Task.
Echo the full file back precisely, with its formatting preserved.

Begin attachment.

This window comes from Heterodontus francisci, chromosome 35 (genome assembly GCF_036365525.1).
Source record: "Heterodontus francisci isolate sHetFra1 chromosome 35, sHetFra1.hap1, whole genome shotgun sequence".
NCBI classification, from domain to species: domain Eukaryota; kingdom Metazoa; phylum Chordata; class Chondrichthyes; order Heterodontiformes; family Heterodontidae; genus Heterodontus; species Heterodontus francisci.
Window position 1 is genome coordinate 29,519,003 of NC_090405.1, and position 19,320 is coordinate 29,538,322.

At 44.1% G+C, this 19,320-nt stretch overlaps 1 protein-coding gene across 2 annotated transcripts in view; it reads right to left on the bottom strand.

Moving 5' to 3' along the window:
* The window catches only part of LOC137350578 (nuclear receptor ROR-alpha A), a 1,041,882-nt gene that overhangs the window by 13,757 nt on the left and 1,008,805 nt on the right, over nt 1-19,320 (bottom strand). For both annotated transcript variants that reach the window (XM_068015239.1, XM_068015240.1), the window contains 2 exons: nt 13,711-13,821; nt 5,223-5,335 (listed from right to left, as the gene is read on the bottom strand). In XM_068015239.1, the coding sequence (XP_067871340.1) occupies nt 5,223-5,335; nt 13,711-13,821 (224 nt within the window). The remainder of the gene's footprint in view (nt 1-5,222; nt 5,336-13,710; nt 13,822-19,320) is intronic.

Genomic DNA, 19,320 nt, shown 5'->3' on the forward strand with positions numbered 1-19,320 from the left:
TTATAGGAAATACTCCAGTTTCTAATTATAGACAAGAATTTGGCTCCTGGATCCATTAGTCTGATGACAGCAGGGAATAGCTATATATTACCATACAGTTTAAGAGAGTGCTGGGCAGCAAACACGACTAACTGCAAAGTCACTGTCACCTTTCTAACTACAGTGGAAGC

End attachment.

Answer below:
This window comes from Heterodontus francisci, chromosome 35 (genome assembly GCF_036365525.1).
Source record: "Heterodontus francisci isolate sHetFra1 chromosome 35, sHetFra1.hap1, whole genome shotgun sequence".
NCBI classification, from domain to species: domain Eukaryota; kingdom Metazoa; phylum Chordata; class Chondrichthyes; order Heterodontiformes; family Heterodontidae; genus Heterodontus; species Heterodontus francisci.
Window position 1 is genome coordinate 29,519,003 of NC_090405.1, and position 19,320 is coordinate 29,538,322.

At 44.1% G+C, this 19,320-nt stretch overlaps 1 protein-coding gene across 2 annotated transcripts in view; it reads right to left on the bottom strand.

Moving 5' to 3' along the window:
* The window catches only part of LOC137350578 (nuclear receptor ROR-alpha A), a 1,041,882-nt gene that overhangs the window by 13,757 nt on the left and 1,008,805 nt on the right, over nt 1-19,320 (bottom strand). For both annotated transcript variants that reach the window (XM_068015239.1, XM_068015240.1), the window contains 2 exons: nt 13,711-13,821; nt 5,223-5,335 (listed from right to left, as the gene is read on the bottom strand). In XM_068015239.1, the coding sequence (XP_067871340.1) occupies nt 5,223-5,335; nt 13,711-13,821 (224 nt within the window). The remainder of the gene's footprint in view (nt 1-5,222; nt 5,336-13,710; nt 13,822-19,320) is intronic.

Genomic DNA, 19,320 nt, shown 5'->3' on the forward strand with positions numbered 1-19,320 from the left:
TTATAGGAAATACTCCAGTTTCTAATTATAGACAAGAATTTGGCTCCTGGATCCATTAGTCTGATGACAGCAGGGAATAGCTATATATTACCATACAGTTTAAGAGAGTGCTGGGCAGCAAACACGACTAACTGCAAAGTCACTGTCACCTTTCTAACTACAGTGGAAGC